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‘Pressure and punitive action’ used in regard to RFS assets

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Coolamon Shire Council General Manager Tony Donoghue said arguments still continued in regard to who should include Rural Fire Service assets in their financial statements.

“The information provided by the Minister for Local Government does not change Council’s opinion that these assets should not be included as part of Council’s financial statements. Even the argument that over time there will be a no profitability impact, and it will have no direct cash impact, begs the question – why would they then not be put on the RFS books?” he said.

“The key technical arguments presented in the Minister’s attachment attempt to conclude that when taken together the assets are controlled by councils, however this does not really offer any new information to sway the argument.”

Mr Donoghue made the following points on these arguments:

  1. Ability to direct the use of RFA
    “We are all aware that this is not the reality. We have no ability to direct the RFS in regard to their assets and from our experience we are not consulted with for any purchase or asset use,” Mr Donoghue said.
  2. Obtaining economic benefit from the RFA
    “Part 4 of Rural Fires Act requires ALL landowners to take practical steps to prevent the occurrence of bush fires. As this also applies to Crown Land (approximately 50% of the State) it is wrong to suggest that councils receive the most benefit from the RFA.”
  3. Preventing other entities from obtaining the benefits from an Asset
    “Our experience is that we cannot question or reject the SLA’s. If we don’t sign it they revert to the previous one and maintain in continuity. Additionally, we are in no position to restrict the use of these assets by any other State Government Party as determined by the RFS,” Mr Donoghue said.

He said this latest information from the Minister was contrary to a report prepared by an independent expert for the Office of Local Government.

“This is a draft report and was only disclosed through a GIPA request from a representative of Local Government Professionals and councils arguing the position. As can be seen the independent experts’ advice aligns with what Councils believe is appropriate, but this has been ignored or changed. It can only be assumed that this position has been reversed by the Treasurer and the Office of Local Government and Auditor General’s Office have been advised to act accordingly.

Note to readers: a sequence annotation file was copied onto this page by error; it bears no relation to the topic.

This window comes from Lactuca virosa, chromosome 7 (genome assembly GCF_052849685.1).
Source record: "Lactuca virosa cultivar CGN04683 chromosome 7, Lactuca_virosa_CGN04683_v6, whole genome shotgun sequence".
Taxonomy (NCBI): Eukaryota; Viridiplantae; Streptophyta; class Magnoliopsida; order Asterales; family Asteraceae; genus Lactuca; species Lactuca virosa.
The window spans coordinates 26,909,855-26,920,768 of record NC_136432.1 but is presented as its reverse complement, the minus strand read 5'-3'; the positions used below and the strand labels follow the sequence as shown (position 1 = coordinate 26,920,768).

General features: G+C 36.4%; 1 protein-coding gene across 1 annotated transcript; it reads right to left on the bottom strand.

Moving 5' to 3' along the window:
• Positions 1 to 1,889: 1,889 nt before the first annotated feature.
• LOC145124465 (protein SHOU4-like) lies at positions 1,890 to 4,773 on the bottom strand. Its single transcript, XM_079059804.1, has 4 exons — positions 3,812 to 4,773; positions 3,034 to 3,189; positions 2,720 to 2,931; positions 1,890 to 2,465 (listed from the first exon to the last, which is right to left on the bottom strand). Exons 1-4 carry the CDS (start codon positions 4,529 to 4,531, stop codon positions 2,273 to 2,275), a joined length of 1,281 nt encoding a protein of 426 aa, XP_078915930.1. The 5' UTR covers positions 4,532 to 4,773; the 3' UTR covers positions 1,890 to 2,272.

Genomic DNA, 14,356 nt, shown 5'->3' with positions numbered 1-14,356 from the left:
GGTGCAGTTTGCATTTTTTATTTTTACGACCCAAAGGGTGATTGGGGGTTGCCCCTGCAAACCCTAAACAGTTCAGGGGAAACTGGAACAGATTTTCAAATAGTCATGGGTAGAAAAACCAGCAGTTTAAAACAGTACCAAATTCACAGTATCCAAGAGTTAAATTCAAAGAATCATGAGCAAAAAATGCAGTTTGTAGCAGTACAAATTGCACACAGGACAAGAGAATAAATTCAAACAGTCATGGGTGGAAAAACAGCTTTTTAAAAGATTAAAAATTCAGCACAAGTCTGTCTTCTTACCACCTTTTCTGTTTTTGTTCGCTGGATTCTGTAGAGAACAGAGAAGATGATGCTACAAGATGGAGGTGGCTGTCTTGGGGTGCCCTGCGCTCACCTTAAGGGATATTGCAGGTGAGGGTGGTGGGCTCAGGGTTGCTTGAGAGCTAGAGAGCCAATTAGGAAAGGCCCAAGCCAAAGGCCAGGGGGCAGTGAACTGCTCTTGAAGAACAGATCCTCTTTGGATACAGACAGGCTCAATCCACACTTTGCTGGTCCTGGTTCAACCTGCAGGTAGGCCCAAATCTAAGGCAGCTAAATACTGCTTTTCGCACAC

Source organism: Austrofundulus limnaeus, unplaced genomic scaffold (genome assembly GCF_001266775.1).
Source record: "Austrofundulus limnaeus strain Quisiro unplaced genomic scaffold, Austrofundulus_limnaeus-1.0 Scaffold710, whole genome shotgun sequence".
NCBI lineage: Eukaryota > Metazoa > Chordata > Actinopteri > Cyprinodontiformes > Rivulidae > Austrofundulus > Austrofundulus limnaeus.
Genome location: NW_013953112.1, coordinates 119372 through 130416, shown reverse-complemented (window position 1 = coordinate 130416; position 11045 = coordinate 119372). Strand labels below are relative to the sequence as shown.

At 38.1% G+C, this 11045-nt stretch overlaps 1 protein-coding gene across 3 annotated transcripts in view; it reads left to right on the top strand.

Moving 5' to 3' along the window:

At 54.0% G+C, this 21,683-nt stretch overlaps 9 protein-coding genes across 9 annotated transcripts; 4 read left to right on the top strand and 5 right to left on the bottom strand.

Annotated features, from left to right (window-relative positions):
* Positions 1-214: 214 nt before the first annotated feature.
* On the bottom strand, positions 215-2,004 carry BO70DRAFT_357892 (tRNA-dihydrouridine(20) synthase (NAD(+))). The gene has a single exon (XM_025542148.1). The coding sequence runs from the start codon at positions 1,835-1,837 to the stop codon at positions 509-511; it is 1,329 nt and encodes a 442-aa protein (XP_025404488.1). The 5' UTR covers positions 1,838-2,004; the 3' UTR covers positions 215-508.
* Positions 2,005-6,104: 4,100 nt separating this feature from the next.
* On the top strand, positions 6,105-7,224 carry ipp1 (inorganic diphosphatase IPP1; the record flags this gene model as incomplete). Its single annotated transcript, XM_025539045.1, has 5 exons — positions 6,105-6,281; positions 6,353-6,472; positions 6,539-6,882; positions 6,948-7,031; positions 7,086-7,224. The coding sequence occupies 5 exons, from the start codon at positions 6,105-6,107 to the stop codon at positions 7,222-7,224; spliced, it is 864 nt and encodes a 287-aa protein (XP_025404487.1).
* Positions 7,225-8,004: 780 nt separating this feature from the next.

“In reality, this information only reinforces our position, that in order to properly account for and then run the RFS, the assets should be included in that State Department’s financial statements.

“From a legal perspective, councils are required to prepare and sign off on the way they account for their finances and this is to be in accordance with the Australian Accounting Standards. This is signed by the General Manager, the responsible Accounting Officer (Samantha Jennings) and the Mayor and another Councillor. Historically at Coolamon this has been the Deputy Mayor and the auditor then reviews the statements and provides a review/report on compliance.

“The Australian Accounting Standards are quite clear on how Assets are to be considered and recorded – based mainly on use/control/benefit.”

Mr Donoghue said this has been reinforced with previous correspondence from the OLG indicating Council should make their own determination.

In addition, the OLG provided supporting documentation with advice on how to handle this specific issue.

Rural Fire Services (RFS) assets Under Section 119 of the Rural Fire Services Act 1997 (NSW) states ‘all firefighting equipment purchased or constructed wholly or from money to the credit of the Fund is to be vested in the council of the area for or on behalf of which the firefighting equipment has been purchased or constructed’.

The NSW Government has confirmed its view that these assets are not controlled by the NSW Rural Fire Services or the State.

Councils need to assess whether they control any rural firefighting equipment in accordance with Australian Accounting Standards and recognise in their financial statements any material assets under their control and state the relevant accounting policy in relation to the treatment.

“So from here, it would appear that the actions of the Audit Office and the Minister for Local Government are an attempt to have Local Government change their financial statements through pressure and punitive action,” Mr Donoghue said.

“Council continues to believe we have completed our financial statements in accordance with the Australian Accounting Standards.’

The Council endorsed the GM’s report and agreed that Council make representations to the Minister regarding the matters raised in the meeting relating to membership.

Narrandera Argus 1 December 2022

This article appeared in the Narrandera Argus, 1 December 2022.

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